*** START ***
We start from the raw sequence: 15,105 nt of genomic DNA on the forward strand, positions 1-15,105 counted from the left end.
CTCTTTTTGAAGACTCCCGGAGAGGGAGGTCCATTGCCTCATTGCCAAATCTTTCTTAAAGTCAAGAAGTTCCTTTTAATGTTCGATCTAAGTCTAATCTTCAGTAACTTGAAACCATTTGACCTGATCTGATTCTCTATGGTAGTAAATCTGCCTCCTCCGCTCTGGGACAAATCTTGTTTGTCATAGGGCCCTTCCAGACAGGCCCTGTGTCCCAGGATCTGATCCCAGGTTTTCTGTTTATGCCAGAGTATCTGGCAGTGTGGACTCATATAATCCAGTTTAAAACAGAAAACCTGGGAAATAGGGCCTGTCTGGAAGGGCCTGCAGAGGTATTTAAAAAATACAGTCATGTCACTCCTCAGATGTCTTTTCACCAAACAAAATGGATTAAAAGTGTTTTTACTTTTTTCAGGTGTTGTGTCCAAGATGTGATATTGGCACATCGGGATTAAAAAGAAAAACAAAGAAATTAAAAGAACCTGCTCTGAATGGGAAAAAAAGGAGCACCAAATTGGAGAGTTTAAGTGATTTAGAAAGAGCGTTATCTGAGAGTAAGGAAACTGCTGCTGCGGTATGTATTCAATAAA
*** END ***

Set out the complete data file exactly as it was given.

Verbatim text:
We start from the raw sequence: 15,105 nt of genomic DNA on the forward strand, positions 1-15,105 counted from the left end.
CTCTTTTTGAAGACTCCCGGAGAGGGAGGTCCATTGCCTCATTGCCAAATCTTTCTTAAAGTCAAGAAGTTCCTTTTAATGTTCGATCTAAGTCTAATCTTCAGTAACTTGAAACCATTTGACCTGATCTGATTCTCTATGGTAGTAAATCTGCCTCCTCCGCTCTGGGACAAATCTTGTTTGTCATAGGGCCCTTCCAGACAGGCCCTGTGTCCCAGGATCTGATCCCAGGTTTTCTGTTTATGCCAGAGTATCTGGCAGTGTGGACTCATATAATCCAGTTTAAAACAGAAAACCTGGGAAATAGGGCCTGTCTGGAAGGGCCTGCAGAGGTATTTAAAAAATACAGTCATGTCACTCCTCAGATGTCTTTTCACCAAACAAAATGGATTAAAAGTGTTTTTACTTTTTTCAGGTGTTGTGTCCAAGATGTGATATTGGCACATCGGGATTAAAAAGAAAAACAAAGAAATTAAAAGAACCTGCTCTGAATGGGAAAAAAAGGAGCACCAAATTGGAGAGTTTAAGTGATTTAGAAAGAGCGTTATCTGAGAGTAAGGAAACTGCTGCTGCGGTATGTATTCAATAAA